• Select those that you expect to fit best (maybe assign marks from 1-10) to the described method and write down their download-url / homepages
  • Determine in a first step from which date those (best rated) programs are (e.g. by visiting their Homepages) and mark those that are prior to the Priority Date bold.
  • Eliminate all Projects that are definitely newer than the Priority-Date (and only come back here if you can't find evidence using one of the remaining ones)

Verify selected Projects

Now, that you have a short list of Projects (maybe only one), we need to:

Verify that the implementation / description is older than the Priority-Date

  • Hint
  • You don't need to seek for evidential proof here yet, just write down whichever sources you trust yourself.
  • Take a look to the Documentation-Archive and read about the last Release prior to the Priority-Date
  • Look into the Changelog and try to find the appropriate change.
  • Search the Usenet for this program combined with year-numbers (e.g. 'sendmail 1990', 'sendmail 1989', etc. if the program was sendmail and the priority-date was 1990)
  • Search the mailinglist-archive and find appropriate mails. Try to get the complete mbox including all Headers of the mails)

Verify that it really implemented or described the patent

.. or parts of it, everything is good here!

  • Take a look to the FAQ, Documentation, etc.
  • Ask publicly on the mailinglist of that project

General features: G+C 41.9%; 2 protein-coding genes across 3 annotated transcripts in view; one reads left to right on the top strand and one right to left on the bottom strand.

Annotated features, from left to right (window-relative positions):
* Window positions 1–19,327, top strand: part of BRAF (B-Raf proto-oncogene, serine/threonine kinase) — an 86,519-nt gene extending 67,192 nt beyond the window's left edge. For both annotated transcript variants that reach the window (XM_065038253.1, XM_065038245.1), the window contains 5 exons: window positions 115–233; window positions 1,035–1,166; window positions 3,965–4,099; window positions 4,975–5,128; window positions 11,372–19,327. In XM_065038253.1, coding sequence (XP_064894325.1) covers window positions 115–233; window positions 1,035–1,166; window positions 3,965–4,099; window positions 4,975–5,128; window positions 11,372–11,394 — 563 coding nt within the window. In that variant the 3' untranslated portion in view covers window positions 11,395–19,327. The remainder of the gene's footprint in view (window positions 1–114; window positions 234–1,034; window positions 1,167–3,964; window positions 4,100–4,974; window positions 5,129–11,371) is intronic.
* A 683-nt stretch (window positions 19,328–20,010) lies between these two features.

Don't forget to ..

While doing the above you might find other projects on which this project is based upon.

Verify if one of those (even older) Projects already implemented the patented method. If that is the case add it to your list. This is a very normal step, e.g. if you are looking for some graphical methods, you might start with Gimp, and then see that ImageMagick is a program that is havily used by Gimp. Don't forget to checkout ImageMagic as well.

What to do with a specific file that shall be used as Prior Art

If you identified a specific version of a program that holds the Priority-Date and contains parts of the patented method you still need to proof that this file was already publicly accessible at that date:

  • Hint
  • It's not that important that you find hard evidence here. Don't surrender just because you can't find any hard-evidence (as e.g. printed Publications). This will only become important if the patent applicant really questions the publication date. If you e.g. found some electronic timestamps, then mostly the applicant will have to proof that those are bogus.
  • try to find a cvs-archive that contains those files
  • identify complete archives that contain those files (ISO-Images, Linux-Distros, .deb, .rpm, .src.tar.gz, .src.Z, -i386-bin.tar.gz, ..)
  • search for this specific files and try to find proofs for their existance to that date by notating as many download-urls as you can find (according with their local timestamps if available like on ftp-servers)
  • search for (completely different) projects that base upon those files (e.g. cvsgui uses cvs and has a copy of cvs-1.10 in their own version-control cvsgui/cvs-1.10

Tools to aid your search

  • for just about everything, also has a usenet search (google groups)
  • Wikipedia - the free encyclopedia. Articles are very valuable, especially because many of them contain a History-Section and Links to similar projects. Don't forget to check articles in different languages, they often differ very much (use translation-sites). I noticed that german wiki-pages much more often have history-sections than their english equivalents. Look for a translation in 'Deutsch' and checkout if there is a section named 'Geschichte'.